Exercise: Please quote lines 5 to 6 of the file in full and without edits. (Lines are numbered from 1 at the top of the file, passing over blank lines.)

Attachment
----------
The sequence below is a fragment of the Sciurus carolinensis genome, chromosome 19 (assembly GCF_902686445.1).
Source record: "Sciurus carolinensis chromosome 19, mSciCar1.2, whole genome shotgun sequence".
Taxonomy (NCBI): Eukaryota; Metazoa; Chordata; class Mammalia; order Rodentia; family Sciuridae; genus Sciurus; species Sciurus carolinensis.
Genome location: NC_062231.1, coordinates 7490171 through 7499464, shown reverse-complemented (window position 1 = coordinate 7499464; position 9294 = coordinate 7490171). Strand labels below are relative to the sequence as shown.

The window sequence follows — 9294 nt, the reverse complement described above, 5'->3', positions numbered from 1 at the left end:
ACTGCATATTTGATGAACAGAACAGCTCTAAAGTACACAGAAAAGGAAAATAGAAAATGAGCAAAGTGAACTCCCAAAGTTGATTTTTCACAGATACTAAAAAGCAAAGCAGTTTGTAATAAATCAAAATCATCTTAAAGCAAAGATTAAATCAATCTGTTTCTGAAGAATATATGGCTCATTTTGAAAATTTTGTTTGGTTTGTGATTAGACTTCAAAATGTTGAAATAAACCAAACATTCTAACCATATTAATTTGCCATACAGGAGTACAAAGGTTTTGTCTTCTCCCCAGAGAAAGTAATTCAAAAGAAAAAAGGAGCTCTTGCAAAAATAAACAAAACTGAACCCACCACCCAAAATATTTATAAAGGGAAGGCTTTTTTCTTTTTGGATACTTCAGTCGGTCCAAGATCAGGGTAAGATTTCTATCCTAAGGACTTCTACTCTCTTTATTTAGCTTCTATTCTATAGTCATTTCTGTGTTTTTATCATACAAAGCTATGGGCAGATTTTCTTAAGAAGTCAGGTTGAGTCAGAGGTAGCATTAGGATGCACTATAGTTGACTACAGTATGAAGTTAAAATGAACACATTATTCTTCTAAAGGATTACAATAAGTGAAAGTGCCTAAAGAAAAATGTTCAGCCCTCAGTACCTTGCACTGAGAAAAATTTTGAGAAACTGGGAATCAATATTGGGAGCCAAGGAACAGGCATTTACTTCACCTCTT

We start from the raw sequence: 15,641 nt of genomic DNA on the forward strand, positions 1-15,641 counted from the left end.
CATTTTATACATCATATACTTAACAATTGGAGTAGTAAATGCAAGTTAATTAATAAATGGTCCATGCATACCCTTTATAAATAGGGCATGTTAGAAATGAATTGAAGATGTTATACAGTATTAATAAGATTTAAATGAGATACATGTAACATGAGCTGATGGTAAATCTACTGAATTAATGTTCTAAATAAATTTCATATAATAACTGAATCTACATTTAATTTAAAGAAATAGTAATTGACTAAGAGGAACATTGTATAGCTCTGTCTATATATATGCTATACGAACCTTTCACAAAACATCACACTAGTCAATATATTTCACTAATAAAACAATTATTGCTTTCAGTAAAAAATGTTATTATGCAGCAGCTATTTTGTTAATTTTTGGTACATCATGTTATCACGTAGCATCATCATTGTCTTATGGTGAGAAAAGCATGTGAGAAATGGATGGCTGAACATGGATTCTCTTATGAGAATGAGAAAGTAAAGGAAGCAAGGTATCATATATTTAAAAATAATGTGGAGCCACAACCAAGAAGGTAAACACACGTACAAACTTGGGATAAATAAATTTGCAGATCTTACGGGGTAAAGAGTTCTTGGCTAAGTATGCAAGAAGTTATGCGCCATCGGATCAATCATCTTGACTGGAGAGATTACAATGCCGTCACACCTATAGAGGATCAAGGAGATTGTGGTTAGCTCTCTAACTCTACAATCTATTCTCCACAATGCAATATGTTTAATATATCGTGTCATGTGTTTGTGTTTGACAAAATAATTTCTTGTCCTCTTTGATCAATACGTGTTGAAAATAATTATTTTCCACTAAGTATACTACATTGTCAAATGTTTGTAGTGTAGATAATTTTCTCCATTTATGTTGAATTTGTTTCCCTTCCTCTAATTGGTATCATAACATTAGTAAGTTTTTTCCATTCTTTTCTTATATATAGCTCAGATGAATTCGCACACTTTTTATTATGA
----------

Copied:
The window sequence follows — 9294 nt, the reverse complement described above, 5'->3', positions numbered from 1 at the left end:
ACTGCATATTTGATGAACAGAACAGCTCTAAAGTACACAGAAAAGGAAAATAGAAAATGAGCAAAGTGAACTCCCAAAGTTGATTTTTCACAGATACTAAAAAGCAAAGCAGTTTGTAATAAATCAAAATCATCTTAAAGCAAAGATTAAATCAATCTGTTTCTGAAGAATATATGGCTCATTTTGAAAATTTTGTTTGGTTTGTGATTAGACTTCAAAATGTTGAAATAAACCAAACATTCTAACCATATTAATTTGCCATACAGGAGTACAAAGGTTTTGTCTTCTCCCCAGAGAAAGTAATTCAAAAGAAAAAAGGAGCTCTTGCAAAAATAAACAAAACTGAACCCACCACCCAAAATATTTATAAAGGGAAGGCTTTTTTCTTTTTGGATACTTCAGTCGGTCCAAGATCAGGGTAAGATTTCTATCCTAAGGACTTCTACTCTCTTTATTTAGCTTCTATTCTATAGTCATTTCTGTGTTTTTATCATACAAAGCTATGGGCAGATTTTCTTAAGAAGTCAGGTTGAGTCAGAGGTAGCATTAGGATGCACTATAGTTGACTACAGTATGAAGTTAAAATGAACACATTATTCTTCTAAAGGATTACAATAAGTGAAAGTGCCTAAAGAAAAATGTTCAGCCCTCAGTACCTTGCACTGAGAAAAATTTTGAGAAACTGGGAATCAATATTGGGAGCCAAGGAACAGGCATTTACTTCACCTCTT